MPA Major Research Papers

Date of Award


Degree Type

Major Research Paper

Degree Name

Master of Public Administration


Political Science


Godwin Arku

Geographical Areas

Ontario Municipalities, Regional Government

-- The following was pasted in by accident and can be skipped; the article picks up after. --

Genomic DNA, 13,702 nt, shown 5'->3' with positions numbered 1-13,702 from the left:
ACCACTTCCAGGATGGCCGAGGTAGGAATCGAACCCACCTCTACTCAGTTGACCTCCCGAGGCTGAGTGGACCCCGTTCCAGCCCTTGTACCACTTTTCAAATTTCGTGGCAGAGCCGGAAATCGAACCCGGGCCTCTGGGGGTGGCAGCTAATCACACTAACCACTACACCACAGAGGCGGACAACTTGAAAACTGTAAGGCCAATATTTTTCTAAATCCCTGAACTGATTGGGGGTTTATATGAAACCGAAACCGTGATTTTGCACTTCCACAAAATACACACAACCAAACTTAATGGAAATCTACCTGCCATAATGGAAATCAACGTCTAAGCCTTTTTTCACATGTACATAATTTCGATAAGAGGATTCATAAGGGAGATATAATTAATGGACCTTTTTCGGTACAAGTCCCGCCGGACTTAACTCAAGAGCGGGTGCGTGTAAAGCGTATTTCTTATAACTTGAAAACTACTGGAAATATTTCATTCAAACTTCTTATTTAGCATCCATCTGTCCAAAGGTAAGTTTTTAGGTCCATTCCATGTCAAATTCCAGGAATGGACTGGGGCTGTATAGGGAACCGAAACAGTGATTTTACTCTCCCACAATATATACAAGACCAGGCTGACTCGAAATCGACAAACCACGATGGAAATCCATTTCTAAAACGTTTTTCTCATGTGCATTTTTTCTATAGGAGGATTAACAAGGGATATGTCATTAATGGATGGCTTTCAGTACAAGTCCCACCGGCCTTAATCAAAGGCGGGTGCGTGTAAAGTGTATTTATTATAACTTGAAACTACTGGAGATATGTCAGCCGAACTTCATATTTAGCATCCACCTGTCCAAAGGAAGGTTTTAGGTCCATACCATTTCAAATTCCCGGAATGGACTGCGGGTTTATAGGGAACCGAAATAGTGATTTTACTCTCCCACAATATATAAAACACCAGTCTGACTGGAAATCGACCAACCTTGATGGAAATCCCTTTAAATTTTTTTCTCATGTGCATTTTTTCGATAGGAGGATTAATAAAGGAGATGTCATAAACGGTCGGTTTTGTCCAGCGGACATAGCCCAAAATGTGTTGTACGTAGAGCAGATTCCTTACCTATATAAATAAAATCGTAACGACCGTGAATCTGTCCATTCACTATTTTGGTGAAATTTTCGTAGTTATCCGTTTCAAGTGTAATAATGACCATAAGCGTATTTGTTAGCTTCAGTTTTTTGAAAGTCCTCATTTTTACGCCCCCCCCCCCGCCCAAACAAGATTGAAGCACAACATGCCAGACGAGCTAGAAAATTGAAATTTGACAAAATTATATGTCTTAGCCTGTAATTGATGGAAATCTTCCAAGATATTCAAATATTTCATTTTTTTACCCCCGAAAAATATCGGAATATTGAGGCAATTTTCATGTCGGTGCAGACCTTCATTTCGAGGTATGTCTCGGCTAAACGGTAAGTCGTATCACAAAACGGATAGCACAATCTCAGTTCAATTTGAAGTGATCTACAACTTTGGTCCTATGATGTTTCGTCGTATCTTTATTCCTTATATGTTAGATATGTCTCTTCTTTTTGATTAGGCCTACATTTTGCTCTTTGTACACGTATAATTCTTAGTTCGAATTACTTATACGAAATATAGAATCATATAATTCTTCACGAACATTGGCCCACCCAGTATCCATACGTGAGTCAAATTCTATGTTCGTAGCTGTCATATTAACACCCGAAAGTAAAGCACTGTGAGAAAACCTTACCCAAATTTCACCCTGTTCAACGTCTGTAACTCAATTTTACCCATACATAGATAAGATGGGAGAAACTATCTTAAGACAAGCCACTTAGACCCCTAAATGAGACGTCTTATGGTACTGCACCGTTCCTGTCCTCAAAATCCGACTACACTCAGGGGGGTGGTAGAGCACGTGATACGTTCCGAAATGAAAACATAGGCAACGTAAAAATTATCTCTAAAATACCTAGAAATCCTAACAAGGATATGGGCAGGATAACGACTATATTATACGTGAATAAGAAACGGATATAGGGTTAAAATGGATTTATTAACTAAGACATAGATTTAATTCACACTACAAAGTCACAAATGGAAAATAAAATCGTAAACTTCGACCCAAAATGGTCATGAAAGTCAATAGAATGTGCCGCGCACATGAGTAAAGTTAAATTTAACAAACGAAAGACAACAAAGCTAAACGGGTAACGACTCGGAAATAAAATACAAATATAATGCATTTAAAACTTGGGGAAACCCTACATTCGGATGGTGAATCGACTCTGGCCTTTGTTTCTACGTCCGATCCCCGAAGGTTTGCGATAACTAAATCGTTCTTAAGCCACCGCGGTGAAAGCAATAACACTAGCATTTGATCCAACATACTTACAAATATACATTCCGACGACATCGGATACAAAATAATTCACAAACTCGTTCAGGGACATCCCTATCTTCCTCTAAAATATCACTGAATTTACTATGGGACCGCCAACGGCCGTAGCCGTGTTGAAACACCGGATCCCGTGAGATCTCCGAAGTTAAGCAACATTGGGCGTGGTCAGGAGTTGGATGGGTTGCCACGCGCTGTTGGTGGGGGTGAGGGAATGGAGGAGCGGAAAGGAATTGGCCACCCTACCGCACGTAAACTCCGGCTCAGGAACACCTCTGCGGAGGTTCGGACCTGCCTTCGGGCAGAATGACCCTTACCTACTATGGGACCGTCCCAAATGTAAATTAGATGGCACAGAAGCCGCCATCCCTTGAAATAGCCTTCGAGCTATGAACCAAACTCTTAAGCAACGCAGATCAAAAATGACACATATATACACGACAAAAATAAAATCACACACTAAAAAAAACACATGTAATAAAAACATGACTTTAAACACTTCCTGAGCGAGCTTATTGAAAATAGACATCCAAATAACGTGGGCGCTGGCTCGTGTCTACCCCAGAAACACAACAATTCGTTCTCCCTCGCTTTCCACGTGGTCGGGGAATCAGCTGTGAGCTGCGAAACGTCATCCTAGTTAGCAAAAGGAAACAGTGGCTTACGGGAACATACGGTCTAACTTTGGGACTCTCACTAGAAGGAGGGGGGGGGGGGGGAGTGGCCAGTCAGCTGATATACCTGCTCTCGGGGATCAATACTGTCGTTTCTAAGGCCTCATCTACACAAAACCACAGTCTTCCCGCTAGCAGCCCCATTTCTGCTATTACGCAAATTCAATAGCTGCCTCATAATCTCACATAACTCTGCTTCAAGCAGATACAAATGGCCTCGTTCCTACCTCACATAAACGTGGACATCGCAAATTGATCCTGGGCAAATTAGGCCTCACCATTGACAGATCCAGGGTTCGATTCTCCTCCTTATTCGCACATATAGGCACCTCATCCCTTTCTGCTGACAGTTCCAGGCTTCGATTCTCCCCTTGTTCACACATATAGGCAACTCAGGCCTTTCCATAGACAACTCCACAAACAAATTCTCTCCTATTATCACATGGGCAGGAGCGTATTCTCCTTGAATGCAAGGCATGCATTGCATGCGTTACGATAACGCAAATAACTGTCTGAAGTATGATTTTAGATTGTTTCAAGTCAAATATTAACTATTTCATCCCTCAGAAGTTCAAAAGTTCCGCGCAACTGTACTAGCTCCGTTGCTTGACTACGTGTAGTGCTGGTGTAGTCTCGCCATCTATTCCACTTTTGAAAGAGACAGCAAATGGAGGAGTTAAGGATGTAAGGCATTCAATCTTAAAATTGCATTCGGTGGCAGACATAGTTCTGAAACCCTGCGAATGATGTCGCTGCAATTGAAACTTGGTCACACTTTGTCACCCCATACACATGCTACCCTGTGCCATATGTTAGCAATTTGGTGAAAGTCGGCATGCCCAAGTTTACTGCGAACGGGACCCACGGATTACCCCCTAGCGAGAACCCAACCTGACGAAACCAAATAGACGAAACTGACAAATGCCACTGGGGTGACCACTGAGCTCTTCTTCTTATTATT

In Ontario, Development Charges (DCs) are a revenue tool designed to assist municipalities with paying for growth-related capital costs arising from the expanded infrastructure required to accommodate new development. The Development Charges Act, 1997 grants municipalities the authority to levy DCs through adopting By-laws of Council and defines the rules and structure they must follow when implementation and revision of charge systems occurs. Where implemented, DCs are meant to ensure that existing municipal ratepayers (property owners) are not required to pay the capital costs associated with new services and facilities that are needed to accommodate new development. The revenue collected from DCs can be used to fund the growth-related capital costs of a broad range of municipal infrastructure from roads, sewage treatment and water supply systems to parks, public transit and library services. The development, implementation and administration of DCs is therefore an important feature of local government in Ontario that can affect how municipalities grow and where they grow in the future. This research paper assesses the implementation and impacts of Development Charges among lower tier local governments in three (3) of Ontario’s eight (8) regional municipalities in an attempt to answer the question: Do changes in development charge levels generally lag or lead growth in a given municipality based on Building Permit (development) activity? By identifying, quantifying and assessing patterns in the data from the selected municipalities, the research seeks to establish how the level or magnitude to which Development Charges are set comes to impact development activity within a given local government setting when other factors are held constant. Recommendations are made from the analyzed data as well as thoughts concerning opportunities for future research.